Autopoietic theory is more than a mere characterization of the living, as it can be applied to a wider class of systems and involves both organizational and epistemological aspects. In this paper we assert the necessity of considering the relation between autopoiesis and emergence, focusing on the crucial importance of the observer’s activity and demonstrating that autopoietic systems can be considered intrinsically emergent processes. From the attempts to conceptualize emergence, especially Rosen’s, autopoiesis stands out for its attention to the unitary character of systems and to emergent levels, both inseparable from the observer’s operations. These aspects are the basis of Varela’s approach to multiple level relationships, considered as descriptive complementarities.
The major insight in Robert Rosen’s view of a living organism as an (M, R)-system was the realization that an organism must be “closed to efficient causation”, which means that the catalysts needed for its operation must be generated internally. This aspect is not controversial, but there has been confusion and misunderstanding about the logic Rosen used to achieve this closure. In addition, his corollary that an organism is not a mechanism and cannot have simulable models has led to much argument, most of it mathematical in nature and difficult to appreciate. Here we examine some of the mathematical arguments and clarify the conditions for closure.
This article analyses the work of Robert Rosen on an interpretation of metabolic networks that he called (M, R) systems. His main contribution was an attempt to prove that metabolic closure (or metabolic circularity) could be explained in purely formal terms, but his work remains very obscure and we try to clarify his line of thought. In particular, we clarify the algebraic formulation of (M, R) systems in terms of mappings and sets of mappings, which is grounded in the metaphor of metabolism as a mathematical mapping. We define Rosen’s central result as the mathematical expression in which metabolism appears as a mapping f that is the solution to a fixed-point functional equation. Crucially, our analysis reveals the nature of the mapping, and shows that to have a solution the set of admissible functions representing a metabolism must be drastically smaller than Rosen’s own analysis suggested that it needed to be. For the first time, we provide a mathematical example of an (M, R) system with organizational invariance, and we analyse a minimal (three-step) autocatalytic set in the context of (M, R) systems. In addition, by extending Rosen’s construction, we show how one might generate self-referential objects f with the remarkable property f(f)=f, where f acts in turn as function, argument and result. We conclude that Rosen’s insight, although not yet in an easily workable form, represents a valuable tool for understanding metabolic networks.
Starting from the modeling relation, as introduced by the late Robert Rosen, we propose a relational method for studying impredicative systems, which are natural systems that have models containing hierarchical cycles. The general theory of impredicative systems vastly generalizes autopoietic systems, and has implications in the biological, psychological, and social realms, from which we offer many exemplifications. The method is formulated in category theory in terms of alternate descriptions and their functorial connections.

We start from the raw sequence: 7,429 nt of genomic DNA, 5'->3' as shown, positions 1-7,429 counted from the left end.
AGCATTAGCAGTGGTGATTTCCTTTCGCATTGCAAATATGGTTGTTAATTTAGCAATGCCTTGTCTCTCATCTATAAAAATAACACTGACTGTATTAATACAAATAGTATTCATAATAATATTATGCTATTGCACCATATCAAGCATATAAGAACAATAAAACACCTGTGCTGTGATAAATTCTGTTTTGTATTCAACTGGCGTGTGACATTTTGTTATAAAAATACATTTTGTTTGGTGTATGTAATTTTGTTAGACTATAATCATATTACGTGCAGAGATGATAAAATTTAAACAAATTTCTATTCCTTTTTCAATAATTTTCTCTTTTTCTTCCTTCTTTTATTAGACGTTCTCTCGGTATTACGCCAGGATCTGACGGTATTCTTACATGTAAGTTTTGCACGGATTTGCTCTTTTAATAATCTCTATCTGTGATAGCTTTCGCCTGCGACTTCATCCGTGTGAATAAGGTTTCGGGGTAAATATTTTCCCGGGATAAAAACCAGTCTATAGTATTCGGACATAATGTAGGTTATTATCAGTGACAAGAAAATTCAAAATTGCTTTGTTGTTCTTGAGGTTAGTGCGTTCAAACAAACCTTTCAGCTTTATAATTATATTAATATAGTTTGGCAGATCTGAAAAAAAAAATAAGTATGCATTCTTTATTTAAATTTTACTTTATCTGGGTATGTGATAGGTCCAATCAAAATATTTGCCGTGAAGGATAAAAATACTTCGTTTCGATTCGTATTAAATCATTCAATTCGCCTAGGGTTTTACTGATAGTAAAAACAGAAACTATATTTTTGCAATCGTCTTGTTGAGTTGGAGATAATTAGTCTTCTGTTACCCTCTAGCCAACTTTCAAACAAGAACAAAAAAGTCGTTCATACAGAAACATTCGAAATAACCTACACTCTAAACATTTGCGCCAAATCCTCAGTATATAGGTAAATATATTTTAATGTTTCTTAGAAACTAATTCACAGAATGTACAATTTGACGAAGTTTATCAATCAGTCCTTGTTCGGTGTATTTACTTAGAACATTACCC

This chapter offers an overview of the theoretical and philosophical tradition that, during the last two centuries, has emphasised the central role of circularities in biological phenomena. In this tradition, organisms realise a circular causal regime insofar as their existence depends on the effects of their own activity: they determine themselves. In turn, self-determination is the grounding of several biological properties and dimensions, as individuation, teleology, normativity and functionality. We show how this general idea has been theorised sometimes through concepts, sometimes through models, and sometimes through both. We analyse the main differences between the various contributions, by emphasising their strengths and weaknesses. Lastly, we conclude by mentioning some contemporary developments, as well ass some future research directions.
In this paper, we propose a mathematical expression of closure to efficient causation in terms of λ-calculus, we argue that this opens up the perspective of developing principled computer simulations of systems closed to efficient causation in an appropriate programming language. An important implication of our formulation is that, by exhibiting an expression in λ-calculus, which is a paradigmatic formalism for computability and programming, we show that there are no conceptual or principled problems in realizing a computer simulation or model of closure to efficient causation. We conclude with a brief discussion of the question whether closure to efficient causation captures all relevant properties of living systems. We suggest that it might not be the case, and that more complex definitions could indeed create crucial some obstacles to computability.
The paper presents the basic elements of Niklas Luhmann’s theory of social systems and shows that his theories follow quite naturally from the problem of the reproduction of social systems. The subsequent feature of the self-referentiality of social systems is discussed against the theory of hierarchical loops, as developed in particular by Robert Rosen. It will be shown that Rosen’s theory is more general than Luhmann’s. The nature of anticipatory systems and the problem of conflict are used as testing grounds to verify some interesting articulations of the general theory of hierarchical loops.